Document Hierarchy

So you want to replace one of your living room windows? You’ve heard of the architectural guidelines, but where are they? You retrieve the overstuffed folder of documents you were given when you bought your condo. Now, where to start?

The primary governing documents for your association have a general order of priority and succession, and convey varying degrees of authority and control. This brief summary will help you know where to look.

  1. Recorded Map, Plat or Plan– A drawing of the layout and divisions of the community, showing the locations of the units and the common areas.
  2. Declaration(“of Covenants, Conditions and Restrictions”)– The Declaration, or “Covenants” or “CCRs”, creates the obligations, conditions, primary protective restrictions and policies, which are binding upon all members of the association. It defines the membership, the primary assessment criteria, insurance requirements, developer control and the transition process, and establishes the maintenance and repair responsibilities for the owners and the association.
  3. Articles of Incorporation– The “Articles” establish the Corporation, usually as a non-profit corporation under Colorado law. The general purpose, power and authority of the association are defined, as well as the structure of the board of directors and its officers.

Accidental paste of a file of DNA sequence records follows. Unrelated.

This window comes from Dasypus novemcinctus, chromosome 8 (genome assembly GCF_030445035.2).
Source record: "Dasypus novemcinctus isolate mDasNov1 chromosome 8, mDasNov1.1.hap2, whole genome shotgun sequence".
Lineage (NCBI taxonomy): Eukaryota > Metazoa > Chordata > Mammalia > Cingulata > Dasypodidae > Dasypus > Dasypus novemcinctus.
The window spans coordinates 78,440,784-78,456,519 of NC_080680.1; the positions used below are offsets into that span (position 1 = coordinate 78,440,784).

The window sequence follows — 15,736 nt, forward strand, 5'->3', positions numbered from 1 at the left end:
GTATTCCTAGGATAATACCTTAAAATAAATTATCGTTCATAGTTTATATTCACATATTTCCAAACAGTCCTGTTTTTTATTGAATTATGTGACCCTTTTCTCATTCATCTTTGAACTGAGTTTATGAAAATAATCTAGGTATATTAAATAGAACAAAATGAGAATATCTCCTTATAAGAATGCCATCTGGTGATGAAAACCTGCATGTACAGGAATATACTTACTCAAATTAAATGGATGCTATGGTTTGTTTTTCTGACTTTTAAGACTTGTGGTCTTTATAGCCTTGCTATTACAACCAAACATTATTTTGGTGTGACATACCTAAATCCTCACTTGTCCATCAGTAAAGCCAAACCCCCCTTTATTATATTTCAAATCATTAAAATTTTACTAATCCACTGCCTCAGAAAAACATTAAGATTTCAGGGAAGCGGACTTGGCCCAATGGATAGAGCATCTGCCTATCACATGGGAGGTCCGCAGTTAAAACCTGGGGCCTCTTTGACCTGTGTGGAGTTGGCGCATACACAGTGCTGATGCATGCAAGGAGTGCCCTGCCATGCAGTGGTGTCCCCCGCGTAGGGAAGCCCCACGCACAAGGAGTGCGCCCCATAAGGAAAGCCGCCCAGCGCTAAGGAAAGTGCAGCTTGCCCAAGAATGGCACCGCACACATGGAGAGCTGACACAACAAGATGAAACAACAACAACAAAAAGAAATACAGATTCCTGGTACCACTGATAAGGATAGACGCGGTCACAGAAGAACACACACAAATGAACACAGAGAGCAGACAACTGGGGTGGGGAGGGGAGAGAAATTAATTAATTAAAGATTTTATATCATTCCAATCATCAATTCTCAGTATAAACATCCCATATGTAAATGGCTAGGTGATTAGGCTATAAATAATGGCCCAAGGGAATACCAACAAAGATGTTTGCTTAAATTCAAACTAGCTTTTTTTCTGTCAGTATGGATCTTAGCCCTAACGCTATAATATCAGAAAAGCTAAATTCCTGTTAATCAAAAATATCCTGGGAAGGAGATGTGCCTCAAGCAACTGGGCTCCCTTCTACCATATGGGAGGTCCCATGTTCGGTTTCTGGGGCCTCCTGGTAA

4. Bylaws– These contain the basic rules and procedures for governing the association’s internal affairs, primary objectives and function – voting, elections, terms, meetings etc. The role, authority and responsibility of each board member and officer is further defined.
  5. Rules and Regulations– The “Rules” more specifically set forth and clarify the guidelines and procedures for internal governance, activities and conduct within the community. They also regulate the operation and use of the Common Elements. The Rules present the association’s remedies in the event of a violation, as well as a member’s right to a hearing.
  6. Policies or Resolutions– Specific board actions that create or amend rules, regulations or policies. Currently there are ten governance policies required by Colorado law.

If there is ever a conflict between documents, the higher priority document usually prevails; the language in the lower priority document becoming “unenforceable”. Note that, in Colorado, CCIOA and the Colorado Revised Non Profit Corporation Act prevail over ALL the above documents in the event of a conflict.